In Search of Web-site Optimization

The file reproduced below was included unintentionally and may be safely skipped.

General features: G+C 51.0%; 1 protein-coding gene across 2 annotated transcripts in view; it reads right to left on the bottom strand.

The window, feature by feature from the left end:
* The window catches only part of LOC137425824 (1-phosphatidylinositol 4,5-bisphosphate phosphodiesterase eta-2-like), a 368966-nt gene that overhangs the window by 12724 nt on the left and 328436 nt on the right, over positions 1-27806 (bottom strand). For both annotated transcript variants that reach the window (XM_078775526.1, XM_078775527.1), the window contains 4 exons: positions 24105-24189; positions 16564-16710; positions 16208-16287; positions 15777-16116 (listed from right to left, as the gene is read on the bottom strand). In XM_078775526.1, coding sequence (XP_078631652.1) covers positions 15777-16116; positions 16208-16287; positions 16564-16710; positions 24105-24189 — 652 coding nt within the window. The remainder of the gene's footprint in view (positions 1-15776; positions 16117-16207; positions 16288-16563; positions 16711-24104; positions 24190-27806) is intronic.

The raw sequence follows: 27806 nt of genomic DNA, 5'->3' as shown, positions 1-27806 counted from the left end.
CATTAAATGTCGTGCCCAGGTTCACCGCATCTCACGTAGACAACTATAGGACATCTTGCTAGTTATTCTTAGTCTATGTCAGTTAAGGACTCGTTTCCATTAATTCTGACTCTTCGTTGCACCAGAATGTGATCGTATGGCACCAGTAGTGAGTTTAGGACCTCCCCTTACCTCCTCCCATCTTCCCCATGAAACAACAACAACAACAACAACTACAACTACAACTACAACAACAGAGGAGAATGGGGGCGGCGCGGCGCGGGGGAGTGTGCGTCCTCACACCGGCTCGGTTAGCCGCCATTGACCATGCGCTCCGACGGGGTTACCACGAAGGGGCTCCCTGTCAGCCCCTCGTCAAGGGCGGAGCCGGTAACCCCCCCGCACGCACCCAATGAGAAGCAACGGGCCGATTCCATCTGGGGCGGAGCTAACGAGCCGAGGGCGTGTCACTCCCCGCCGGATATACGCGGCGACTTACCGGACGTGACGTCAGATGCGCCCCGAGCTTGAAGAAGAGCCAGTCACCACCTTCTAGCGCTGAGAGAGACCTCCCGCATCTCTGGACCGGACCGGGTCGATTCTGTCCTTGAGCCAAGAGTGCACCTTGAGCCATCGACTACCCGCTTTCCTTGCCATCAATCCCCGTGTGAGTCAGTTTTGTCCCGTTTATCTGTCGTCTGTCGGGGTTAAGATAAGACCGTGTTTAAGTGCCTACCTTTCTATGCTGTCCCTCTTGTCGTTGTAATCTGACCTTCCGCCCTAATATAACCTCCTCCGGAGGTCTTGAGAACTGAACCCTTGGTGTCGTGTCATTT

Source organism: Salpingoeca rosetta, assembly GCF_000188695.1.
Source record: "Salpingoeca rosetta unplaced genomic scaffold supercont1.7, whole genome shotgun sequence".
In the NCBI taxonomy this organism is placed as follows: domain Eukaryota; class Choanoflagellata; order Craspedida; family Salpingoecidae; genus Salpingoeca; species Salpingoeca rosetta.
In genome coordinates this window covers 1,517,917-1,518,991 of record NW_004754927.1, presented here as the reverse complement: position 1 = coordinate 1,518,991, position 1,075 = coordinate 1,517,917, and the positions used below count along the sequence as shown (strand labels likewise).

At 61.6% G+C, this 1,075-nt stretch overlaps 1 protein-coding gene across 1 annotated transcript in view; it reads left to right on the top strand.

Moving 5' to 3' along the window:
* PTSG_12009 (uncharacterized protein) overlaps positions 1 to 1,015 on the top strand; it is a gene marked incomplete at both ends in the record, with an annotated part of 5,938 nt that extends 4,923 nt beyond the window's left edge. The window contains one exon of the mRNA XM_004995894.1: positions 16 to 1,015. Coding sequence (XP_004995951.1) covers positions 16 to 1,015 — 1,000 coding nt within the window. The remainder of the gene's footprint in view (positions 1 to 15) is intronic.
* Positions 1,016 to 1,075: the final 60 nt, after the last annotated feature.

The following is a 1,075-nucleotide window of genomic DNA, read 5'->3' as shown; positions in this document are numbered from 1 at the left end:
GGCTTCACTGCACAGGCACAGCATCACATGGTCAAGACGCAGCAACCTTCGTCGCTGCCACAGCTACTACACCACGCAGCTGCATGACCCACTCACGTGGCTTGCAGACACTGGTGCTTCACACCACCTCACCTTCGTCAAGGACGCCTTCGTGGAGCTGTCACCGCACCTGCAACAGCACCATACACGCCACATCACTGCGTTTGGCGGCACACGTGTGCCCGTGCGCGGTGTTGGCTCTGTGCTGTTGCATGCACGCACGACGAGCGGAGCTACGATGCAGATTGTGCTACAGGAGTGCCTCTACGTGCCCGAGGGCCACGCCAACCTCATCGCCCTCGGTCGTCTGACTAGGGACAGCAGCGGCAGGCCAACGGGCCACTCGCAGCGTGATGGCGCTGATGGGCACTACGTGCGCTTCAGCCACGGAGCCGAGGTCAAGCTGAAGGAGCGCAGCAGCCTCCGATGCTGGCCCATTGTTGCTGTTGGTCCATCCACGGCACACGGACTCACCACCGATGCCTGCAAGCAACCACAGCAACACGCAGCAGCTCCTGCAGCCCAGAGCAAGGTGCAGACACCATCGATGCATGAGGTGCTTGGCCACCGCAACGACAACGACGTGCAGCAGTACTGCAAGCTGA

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In 1998, Jakob Nielsen, PhD, hailed by the New York Times as the guru of Web-page usability, wrote, “The Web is simply not that suited for advertising.”1 He also predicted that content would become self-optimizing. In his defense, it should be noted that Nielsen was right far more often than he was wrong. Since then, the Internet has developed both hugely successful paid programs (search-engine management) and what Nielsen called free, self-optimizing programs in the form of search-engine optimization (SEO). Each has its advantages. Both require a commitment of time and personnel, and both require constant attention. The chief advantage of SEO is that it can be done for free (as long as you do not include the cost of your staff time) or for an initial investment that pales in comparison to the cost of pay-per-click advertising. Today, Web sites must be actively engaged in a formal SEO program in order to remain viable and visible. The Process SEO is the process by which a Web site maximizes visibility and search results by manipulating its content in response to the various search-engine criteria. George Grant, CEO of Connected Marketing, a Los Angeles-based SEO company, says, “SEO is all about free, organic marketing. SEO is the critical component of inbound marketing. Right now, search traffic is dominated by Google, Yahoo!, and MSN, with most of that coming from Google. The reason it’s so critical is that it’s free traffic, and once you get it to work, you get a really great return on your investment.” That return is driven, in part, by unfavorable perceptions of the paid results returned by a search engine, typically via banners near the top of the page and towers, which are on the right. Most people searching are more likely to click on an organic (unpaid) result because of the perception that the paid results are not informational, but are intended only to sell something. “Organic search is one of the most trusted areas of online marketing,” Grant says. “About 60% of people searching for something are going to go to an organic search before a paid result, simply because they trust it.” Grant knows that SEO is not free if someone has to pay to manage the program, but it is clear that the investment difference between an organic program and a pay-per-click program is vast, and that the results are comparable (or even better for the organic program). Grant says, “The paid results have offered the perception to the user that they will be manipulated—that it’s more salesy. Not only are people more likely to click on organic results, they are more likely to convert.” Online, a conversion event may be not only a sale, but a request for information, a newsletter signup, or a visit to parts of a site beyond the home page. The Elements of SEO According to Grant, the important elements of SEO are both on-page factors and off-page factors. “On-page factors are having the great title and meta data descriptions and meta key words that show up on Google,” he says; the title is the headline of the search results and the metadescription is the text (20 to 25 words) below that headline. “These are like ads,” Grant continues. “One mistake that people make is that they don’t spend any time creating proper titles and metadescriptions, and as a result, they have junky ads. When they see themselves coming up on Google along with everyone else, it is not compelling, and no one clicks on their ads.” Grant says, “Your site and your on-page options are about the outside world and have to be treated as though you are writing an ad, because you are.” For even greater results, Grant notes, remember that it’s not only what you say, it’s how you say it. “It is also important to build quality on the Web site: quality content and quality links. It’s all about quality. The reason that one site ranks better than another is because Google views it as higher quality,” he says. Blog It Blogs can boost organic results and are easy to build and maintain, yet very few radiology Web sites have blogs. “A blog is becoming mission critical,” Grant says. “It is your voice in the online community. If you are a business, you want to build your voice in the community, and a blog makes it really easy for you to publish interesting, topical things.” He continues, “Many Web sites are brochures, where someone has taken a printed piece and put it online. That is so 2006. A brochure Web site is static; it has no life. A blog gives a Web site life and dynamics. It changes the content and lets you talk about things that are current. The Web is not a place where you just post a brochure.” Grant notes that there is persistent skepticism about the value of blogs. There are also many businesses without the time or resources to make regular blog contributions. He says, “If you are not willing to (or can’t) do a blog, then you need to refresh your content as often as you can. The more topical your content is, the more valuable it is. There is a time value to the information, and that topical content helps make your site more successful.” Grant continues, “Today, Web sites must be more than brochures, and tomorrow, Web sites will include social media, video, and rich Internet applications.” In social media, Grant includes the personal interaction afforded by networking sites such as Facebook and MySpace. Videos will move beyond the company-centered Flash® versions that play on a few radiology Web sites to YouTube opportunities with the ability to reach far beyond Google’s organic results. The YouTube factor is already on the rise: A recent YouTube search for radiology yielded 554 results, nearly all of them informational. The practices of marketing an imaging center and marketing products to imaging centers are now dominated by online campaigns. Patients searching for imaging services are using key words that focus on geographical references. For example, where people once used Google with radiology as the search term, they are now searching for radiology plus Chicago (or wherever they happen to live or work). That, too, may change; “Everything is changing constantly,” Grant says. What is clear is that the proper execution of an SEO program is best left to professionals. Their attention to the constant changes benefits an already smart strategy.